Calligraphy Helps Students in Japanese Course Celebrate New Year

From "work hard" to "be optimistic," an auspicious start to class, term, year

January 07, 2013

Knox College Japanese class

Knox College students got off to an "auspicious" start on the first day of class, first week of the term, and the new year 2013. Students in Japanese 202 began their class on Jan 4 with an exercise in kakizome (書き初め) -- literally "first writing" -- a Japanese term for the first calligraphy written at the beginning of a year.

"Many Japanese students gather in early January to write auspicious kanji characters or phrases such as 寿 (ことぶき) 'felicitations' to set the tone for the New Year," said Orna Shaugnessy, visiting assistant professor of Asian Studies. "In pre-modern times, this first occasion to put brush to paper was very ritualized. It was almost superstitious; special water would be drawn to make the ink, with the idea that this could influence your year," Shaughnessy said.

Knox College Japanese Class"There's a personal involvement," said Jade Ivy, a sophomore from Chicago. "I still have the one I wrote last year. It was 'chikara,' the kakizome for 'strength'." And, yes, it was an auspicious kakizome for Ivy last year, as she made her mark in Knox's record books in cross country. At the 2011 Midwest Conference Cross Country Championships, she ran the 6K course in 26:35, a personal best that also placed her among Knox's Top 25 Individuals by Time.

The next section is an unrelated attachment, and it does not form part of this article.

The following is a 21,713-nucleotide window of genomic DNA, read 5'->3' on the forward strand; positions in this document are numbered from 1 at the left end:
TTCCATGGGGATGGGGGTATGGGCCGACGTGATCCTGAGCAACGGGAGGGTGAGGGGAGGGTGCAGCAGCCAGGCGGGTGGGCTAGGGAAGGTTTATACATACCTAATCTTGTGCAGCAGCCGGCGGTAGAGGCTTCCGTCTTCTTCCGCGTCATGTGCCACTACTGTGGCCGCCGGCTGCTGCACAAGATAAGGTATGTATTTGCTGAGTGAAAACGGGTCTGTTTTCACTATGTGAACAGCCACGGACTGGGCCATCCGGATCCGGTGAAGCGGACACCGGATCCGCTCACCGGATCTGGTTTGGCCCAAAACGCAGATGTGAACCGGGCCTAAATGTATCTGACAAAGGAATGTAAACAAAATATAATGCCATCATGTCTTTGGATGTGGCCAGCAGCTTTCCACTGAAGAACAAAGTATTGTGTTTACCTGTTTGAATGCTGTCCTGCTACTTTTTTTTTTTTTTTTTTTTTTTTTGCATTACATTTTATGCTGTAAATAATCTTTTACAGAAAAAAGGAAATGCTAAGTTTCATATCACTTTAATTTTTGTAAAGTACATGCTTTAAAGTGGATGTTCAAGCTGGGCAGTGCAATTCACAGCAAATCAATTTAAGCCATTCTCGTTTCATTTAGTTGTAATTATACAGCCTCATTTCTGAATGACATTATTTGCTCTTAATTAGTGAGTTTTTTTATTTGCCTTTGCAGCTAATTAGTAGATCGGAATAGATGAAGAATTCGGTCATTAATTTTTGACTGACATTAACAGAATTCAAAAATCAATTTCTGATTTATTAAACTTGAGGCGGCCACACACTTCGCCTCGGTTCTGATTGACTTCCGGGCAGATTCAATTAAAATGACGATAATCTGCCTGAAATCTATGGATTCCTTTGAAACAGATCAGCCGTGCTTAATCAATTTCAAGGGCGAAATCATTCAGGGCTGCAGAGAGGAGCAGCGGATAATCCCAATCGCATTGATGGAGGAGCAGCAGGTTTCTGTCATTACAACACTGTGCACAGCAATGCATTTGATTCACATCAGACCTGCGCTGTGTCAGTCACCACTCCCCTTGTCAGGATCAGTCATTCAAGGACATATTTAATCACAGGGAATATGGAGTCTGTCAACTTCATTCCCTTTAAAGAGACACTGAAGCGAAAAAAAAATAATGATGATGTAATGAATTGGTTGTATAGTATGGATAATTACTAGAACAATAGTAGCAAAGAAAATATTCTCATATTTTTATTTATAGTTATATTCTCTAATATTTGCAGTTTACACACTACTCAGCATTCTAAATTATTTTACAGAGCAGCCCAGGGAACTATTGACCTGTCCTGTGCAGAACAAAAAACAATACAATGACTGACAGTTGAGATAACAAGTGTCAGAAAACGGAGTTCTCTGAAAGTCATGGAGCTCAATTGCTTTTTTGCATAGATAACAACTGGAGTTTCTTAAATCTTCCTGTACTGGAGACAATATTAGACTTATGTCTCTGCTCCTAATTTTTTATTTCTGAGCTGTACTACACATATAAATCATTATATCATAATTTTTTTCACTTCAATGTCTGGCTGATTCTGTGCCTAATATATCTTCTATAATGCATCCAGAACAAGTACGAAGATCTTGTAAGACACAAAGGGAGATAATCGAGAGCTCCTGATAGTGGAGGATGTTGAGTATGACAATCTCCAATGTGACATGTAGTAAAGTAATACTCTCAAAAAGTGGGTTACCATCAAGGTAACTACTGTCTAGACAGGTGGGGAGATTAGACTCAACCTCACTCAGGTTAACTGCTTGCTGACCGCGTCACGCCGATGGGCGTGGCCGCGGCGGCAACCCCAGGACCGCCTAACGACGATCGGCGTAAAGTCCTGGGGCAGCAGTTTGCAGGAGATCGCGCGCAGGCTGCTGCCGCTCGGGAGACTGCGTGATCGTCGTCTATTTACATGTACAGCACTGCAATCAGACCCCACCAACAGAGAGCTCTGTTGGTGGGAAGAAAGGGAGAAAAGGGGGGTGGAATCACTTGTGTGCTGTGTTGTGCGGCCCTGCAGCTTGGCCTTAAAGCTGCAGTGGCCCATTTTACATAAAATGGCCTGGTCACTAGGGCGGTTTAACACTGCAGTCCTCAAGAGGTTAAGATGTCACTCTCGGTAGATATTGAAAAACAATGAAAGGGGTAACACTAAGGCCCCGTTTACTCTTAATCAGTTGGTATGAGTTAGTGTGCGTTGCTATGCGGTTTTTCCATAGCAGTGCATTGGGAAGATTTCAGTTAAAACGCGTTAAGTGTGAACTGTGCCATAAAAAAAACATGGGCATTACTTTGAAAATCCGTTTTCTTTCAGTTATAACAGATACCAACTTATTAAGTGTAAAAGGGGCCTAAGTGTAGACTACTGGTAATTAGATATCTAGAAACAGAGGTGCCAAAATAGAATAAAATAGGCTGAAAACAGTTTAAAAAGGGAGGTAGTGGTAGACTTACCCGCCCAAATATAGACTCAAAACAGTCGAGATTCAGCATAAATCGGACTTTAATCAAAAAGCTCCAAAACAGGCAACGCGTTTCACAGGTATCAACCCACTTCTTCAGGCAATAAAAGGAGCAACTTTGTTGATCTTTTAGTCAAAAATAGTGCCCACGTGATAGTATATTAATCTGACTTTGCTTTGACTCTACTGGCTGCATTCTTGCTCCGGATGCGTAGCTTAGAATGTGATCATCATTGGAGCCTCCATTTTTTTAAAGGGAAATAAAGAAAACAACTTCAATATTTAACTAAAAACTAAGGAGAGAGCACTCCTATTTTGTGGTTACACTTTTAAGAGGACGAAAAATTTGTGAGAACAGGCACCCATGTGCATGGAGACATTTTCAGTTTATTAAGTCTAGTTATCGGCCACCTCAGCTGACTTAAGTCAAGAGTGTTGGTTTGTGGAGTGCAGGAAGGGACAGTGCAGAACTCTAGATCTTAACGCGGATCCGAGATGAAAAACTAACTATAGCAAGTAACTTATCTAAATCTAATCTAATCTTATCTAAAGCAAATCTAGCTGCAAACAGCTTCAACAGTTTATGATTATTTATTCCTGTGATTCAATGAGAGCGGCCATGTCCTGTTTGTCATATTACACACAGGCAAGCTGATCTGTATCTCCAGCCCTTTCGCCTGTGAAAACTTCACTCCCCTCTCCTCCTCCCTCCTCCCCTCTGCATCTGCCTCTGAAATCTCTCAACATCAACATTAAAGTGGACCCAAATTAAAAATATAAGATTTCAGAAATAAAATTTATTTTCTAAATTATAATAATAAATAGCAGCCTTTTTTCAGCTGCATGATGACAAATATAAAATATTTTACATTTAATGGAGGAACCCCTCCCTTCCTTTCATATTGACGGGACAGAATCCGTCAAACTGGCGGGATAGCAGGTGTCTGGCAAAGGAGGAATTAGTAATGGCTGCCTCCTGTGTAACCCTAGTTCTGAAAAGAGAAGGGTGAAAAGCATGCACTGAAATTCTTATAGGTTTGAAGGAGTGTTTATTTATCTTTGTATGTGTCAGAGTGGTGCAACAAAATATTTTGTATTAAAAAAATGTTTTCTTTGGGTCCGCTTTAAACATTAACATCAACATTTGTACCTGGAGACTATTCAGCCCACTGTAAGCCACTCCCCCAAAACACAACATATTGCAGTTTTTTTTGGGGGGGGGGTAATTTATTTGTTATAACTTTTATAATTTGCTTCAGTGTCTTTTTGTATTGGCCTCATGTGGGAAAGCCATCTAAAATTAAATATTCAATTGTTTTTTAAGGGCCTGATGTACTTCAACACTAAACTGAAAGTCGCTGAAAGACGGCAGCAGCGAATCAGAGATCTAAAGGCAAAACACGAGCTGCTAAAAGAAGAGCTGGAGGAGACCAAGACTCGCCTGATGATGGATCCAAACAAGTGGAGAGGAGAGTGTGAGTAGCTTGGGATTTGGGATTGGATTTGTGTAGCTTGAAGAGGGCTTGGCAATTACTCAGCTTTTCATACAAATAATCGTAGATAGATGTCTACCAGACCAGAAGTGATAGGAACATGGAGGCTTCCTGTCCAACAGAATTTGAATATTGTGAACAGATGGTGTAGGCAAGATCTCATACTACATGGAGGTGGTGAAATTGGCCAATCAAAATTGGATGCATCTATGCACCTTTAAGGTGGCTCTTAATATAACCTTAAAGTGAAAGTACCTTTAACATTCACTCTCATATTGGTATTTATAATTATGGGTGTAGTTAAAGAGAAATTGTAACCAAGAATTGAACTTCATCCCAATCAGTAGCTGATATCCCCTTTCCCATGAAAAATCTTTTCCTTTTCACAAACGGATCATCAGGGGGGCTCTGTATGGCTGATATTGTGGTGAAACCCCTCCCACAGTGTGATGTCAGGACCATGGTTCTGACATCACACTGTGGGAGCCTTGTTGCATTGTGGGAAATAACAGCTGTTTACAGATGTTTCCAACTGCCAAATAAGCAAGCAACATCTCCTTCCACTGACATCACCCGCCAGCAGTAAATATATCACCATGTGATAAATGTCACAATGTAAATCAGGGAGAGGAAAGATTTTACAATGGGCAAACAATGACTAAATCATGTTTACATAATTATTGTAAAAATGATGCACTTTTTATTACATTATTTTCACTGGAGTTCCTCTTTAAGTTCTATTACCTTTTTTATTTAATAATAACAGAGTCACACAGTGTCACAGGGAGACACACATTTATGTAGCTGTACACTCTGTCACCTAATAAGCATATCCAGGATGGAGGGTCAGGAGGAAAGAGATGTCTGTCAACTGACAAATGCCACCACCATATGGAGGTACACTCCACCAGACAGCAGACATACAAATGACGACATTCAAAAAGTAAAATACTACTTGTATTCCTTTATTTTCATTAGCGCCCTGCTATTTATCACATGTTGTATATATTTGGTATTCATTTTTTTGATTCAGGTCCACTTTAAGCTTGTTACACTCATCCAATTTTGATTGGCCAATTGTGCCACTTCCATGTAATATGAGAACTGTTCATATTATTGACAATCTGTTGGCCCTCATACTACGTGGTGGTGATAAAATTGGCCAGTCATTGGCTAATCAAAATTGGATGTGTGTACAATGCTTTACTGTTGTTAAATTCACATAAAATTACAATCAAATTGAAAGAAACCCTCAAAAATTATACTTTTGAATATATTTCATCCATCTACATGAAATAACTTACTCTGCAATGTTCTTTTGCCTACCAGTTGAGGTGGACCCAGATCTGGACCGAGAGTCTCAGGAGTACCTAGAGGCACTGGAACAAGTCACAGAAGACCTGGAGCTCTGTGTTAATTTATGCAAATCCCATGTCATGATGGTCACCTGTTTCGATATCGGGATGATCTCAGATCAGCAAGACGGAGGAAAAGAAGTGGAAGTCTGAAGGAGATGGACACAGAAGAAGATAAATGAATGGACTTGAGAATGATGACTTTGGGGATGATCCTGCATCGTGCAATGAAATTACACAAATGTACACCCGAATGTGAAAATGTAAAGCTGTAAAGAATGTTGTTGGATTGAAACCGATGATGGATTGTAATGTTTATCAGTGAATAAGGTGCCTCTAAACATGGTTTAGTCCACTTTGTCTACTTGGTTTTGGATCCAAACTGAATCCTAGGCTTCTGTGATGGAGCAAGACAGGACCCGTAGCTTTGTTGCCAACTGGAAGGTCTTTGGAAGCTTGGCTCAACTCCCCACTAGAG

It takes a lot of mental fortitude to push through in a sport like that," Ivy said. This year, she wrote "ganbare," meaning "try your best." Americans might wish someone "good luck," Ivy explained, but Japanese are more likely to use expressions such as "ganbare," which carries the idea of encouragement to "work hard" and "do your best."

"It's neat to have a hands-on experience that also gives you the cultural dimension," said student Bethany Larson. She wrote "nonbiri," which translates roughly to "be optimistic." The sophomore from Fairfield, Iowa, is busy completing applications for study-abroad programs.

Below, Prof. Orna Shaughnessy and students in Japanese class.